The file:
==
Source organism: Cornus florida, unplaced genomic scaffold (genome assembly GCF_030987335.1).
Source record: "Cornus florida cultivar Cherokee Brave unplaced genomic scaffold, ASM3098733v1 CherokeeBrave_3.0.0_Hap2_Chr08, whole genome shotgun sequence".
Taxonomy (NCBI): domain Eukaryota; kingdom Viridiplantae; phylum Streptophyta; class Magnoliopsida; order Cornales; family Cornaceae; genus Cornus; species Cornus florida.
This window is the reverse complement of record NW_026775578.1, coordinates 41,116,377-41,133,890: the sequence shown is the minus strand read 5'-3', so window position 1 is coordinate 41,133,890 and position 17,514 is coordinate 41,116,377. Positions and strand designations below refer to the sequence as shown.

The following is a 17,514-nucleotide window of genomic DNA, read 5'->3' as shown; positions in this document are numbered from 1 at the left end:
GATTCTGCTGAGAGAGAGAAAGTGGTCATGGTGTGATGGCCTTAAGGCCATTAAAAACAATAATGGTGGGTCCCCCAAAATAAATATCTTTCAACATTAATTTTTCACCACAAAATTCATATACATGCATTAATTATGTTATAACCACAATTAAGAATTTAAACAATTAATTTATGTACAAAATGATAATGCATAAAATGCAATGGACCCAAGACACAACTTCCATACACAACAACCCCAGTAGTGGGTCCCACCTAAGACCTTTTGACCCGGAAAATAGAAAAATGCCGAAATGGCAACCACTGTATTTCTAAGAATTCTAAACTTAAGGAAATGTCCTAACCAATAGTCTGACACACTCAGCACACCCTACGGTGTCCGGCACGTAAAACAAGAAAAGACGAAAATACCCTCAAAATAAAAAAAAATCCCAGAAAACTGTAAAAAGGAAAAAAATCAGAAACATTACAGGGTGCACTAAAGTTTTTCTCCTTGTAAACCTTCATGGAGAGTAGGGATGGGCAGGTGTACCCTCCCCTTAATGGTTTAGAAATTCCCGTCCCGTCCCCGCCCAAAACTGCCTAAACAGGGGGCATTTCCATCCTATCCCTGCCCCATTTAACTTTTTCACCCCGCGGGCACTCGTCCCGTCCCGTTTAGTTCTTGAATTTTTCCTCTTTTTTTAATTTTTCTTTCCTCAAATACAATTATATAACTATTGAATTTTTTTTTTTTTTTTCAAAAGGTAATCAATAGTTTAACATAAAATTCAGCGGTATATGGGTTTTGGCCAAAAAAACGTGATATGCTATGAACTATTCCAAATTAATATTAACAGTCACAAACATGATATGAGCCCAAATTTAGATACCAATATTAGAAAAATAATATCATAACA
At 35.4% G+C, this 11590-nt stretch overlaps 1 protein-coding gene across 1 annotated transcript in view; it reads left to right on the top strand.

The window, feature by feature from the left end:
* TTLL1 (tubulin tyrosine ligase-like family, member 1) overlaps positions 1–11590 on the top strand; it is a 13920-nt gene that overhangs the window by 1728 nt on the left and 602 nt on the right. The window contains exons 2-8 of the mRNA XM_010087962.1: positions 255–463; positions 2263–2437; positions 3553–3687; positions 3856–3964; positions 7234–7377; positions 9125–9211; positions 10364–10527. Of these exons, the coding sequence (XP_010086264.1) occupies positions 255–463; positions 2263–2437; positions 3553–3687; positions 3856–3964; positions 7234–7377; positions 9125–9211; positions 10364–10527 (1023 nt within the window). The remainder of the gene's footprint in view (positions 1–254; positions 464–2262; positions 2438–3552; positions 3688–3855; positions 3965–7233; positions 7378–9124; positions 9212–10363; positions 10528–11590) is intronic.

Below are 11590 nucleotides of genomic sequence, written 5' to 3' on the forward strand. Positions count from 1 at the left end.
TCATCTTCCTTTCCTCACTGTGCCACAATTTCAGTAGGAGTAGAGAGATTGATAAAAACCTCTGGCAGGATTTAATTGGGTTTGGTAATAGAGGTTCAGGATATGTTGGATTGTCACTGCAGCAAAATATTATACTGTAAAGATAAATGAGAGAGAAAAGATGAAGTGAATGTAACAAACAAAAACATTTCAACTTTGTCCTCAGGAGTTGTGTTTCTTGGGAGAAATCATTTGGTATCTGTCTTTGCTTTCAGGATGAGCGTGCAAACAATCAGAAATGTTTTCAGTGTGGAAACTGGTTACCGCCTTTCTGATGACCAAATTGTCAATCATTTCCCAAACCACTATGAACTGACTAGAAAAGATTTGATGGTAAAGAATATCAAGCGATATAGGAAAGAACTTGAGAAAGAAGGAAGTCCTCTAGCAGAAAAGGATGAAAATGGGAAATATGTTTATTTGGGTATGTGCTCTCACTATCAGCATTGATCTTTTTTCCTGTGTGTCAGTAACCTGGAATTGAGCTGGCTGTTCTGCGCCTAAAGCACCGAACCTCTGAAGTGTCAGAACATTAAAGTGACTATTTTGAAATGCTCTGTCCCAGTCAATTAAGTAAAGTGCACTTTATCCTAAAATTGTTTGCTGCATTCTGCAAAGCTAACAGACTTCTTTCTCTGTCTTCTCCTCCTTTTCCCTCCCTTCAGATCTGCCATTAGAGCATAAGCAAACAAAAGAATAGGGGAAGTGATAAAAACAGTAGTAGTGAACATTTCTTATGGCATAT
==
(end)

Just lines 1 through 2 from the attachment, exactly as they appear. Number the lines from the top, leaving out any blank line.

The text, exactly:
Source organism: Cornus florida, unplaced genomic scaffold (genome assembly GCF_030987335.1).
Source record: "Cornus florida cultivar Cherokee Brave unplaced genomic scaffold, ASM3098733v1 CherokeeBrave_3.0.0_Hap2_Chr08, whole genome shotgun sequence".